Undergraduate Thesis Or Project

 

Use of tethered prey for estimating the impact of the invasive European green crab Public Deposited

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https://ir.library.oregonstate.edu/concern/undergraduate_thesis_or_projects/12579t005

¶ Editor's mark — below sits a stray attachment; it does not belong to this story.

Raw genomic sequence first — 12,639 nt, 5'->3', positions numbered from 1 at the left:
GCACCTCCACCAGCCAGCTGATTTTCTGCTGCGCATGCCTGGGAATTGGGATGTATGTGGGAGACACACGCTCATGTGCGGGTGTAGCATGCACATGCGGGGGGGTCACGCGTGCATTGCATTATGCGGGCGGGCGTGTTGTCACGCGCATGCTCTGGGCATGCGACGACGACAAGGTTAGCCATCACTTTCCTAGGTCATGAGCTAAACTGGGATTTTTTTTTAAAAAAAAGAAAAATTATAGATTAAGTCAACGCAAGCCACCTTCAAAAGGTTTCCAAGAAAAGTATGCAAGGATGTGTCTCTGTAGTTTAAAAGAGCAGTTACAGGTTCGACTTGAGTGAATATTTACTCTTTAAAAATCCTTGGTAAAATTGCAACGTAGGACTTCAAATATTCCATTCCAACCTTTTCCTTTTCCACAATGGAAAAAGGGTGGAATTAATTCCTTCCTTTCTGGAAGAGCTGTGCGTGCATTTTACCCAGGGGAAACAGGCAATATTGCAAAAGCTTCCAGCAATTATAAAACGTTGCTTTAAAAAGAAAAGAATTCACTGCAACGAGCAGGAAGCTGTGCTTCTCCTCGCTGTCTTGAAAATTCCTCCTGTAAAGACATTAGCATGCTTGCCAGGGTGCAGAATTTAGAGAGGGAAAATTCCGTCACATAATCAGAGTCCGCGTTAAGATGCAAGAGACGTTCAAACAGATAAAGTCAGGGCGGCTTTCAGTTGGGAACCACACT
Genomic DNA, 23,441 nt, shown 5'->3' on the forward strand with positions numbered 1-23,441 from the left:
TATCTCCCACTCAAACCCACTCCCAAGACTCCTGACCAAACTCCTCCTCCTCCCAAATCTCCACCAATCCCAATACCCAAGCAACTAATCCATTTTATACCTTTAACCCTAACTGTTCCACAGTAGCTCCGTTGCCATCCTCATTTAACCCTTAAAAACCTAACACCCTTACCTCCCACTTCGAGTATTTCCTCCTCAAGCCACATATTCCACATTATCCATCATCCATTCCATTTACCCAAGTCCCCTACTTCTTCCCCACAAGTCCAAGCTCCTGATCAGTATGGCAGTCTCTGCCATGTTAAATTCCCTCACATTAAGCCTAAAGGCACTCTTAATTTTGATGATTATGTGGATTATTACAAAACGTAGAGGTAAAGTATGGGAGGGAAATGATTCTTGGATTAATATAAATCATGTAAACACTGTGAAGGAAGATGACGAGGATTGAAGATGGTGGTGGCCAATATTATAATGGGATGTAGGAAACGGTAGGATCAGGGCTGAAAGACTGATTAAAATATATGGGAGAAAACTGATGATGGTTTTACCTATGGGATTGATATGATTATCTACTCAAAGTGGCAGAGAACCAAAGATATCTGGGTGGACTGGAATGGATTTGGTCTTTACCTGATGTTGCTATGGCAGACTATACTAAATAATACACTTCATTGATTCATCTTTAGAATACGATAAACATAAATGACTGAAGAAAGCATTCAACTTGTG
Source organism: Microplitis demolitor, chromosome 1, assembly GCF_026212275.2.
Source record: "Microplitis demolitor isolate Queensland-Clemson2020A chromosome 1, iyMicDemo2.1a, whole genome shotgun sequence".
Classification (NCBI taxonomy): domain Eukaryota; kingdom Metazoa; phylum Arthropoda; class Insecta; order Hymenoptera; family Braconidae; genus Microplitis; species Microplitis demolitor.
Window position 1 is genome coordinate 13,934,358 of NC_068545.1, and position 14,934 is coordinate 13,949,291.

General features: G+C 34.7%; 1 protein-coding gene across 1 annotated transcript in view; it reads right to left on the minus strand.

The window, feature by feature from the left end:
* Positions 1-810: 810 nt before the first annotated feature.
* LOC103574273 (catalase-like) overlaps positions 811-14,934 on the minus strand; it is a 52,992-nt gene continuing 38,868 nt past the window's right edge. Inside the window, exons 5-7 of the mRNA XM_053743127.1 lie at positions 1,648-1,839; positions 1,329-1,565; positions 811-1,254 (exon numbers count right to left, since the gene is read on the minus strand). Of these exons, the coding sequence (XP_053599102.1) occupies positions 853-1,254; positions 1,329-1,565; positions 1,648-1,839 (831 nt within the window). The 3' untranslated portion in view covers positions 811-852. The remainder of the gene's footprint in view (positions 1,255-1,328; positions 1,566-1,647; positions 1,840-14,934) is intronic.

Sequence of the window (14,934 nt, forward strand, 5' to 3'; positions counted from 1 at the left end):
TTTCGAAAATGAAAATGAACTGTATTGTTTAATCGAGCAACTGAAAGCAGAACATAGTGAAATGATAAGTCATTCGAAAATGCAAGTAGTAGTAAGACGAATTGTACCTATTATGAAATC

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  • Various mollusks, including small bivalves and gastropod snails, are a common food source for intertidal crabs. Prey opening techniques used on hard-shell prey are dependent on claw size and morphology. For example, large, strong claws can crush a snail outright while smaller, weaker claws leave characteristic peels, pulls and upper whorl peels. It is therefore often possible to identify the predator responsible for a specific breakage pattern. A feeding study was conducted to "fingerprint" the shell opening techniques of the European green crab and five common native Pacific Northwest crab species on three size classes of the intertidal snail Littorina sitkana. A multiple linear regression analysis utilizing a statistical program resulted in an odds ratio that identified the crab species most likely to perform a given technique. For example, the green crab was 19 times more likely to utilize the pulling technique than a Dungeness crab, while the Dungeness crab primarily relied on crushing. The green crab was the only crab species to utilize an upper whorl peel technique. Shell breakage patterns found on snails tethered to predation lines at various sampling sites in Coos Bay and Yaquina Bay, Oregon, were then used to identify the size and species of foraging crab predators at those sites. A predation line is a tool designed to quantify the foraging impact upon small gastropod snails by various crab species in the intertidal zone. A given number of Littorina sitkana snails are attached to monofilament line with marine epoxy. These lines are then tied to metal rebar rods and left in the intertidal for one full tidal cycle. The fate of the snails on the lines is then scored as: live, attempted peel, peeled, pulled or crushed. The final results yield the overall crab foraging rate and indicate the most likely crab species responsible for the predation. This information can be very useful when comparing predation rates between sampling sites that host the invasive European green crab, and those sites that have not yet been invaded.
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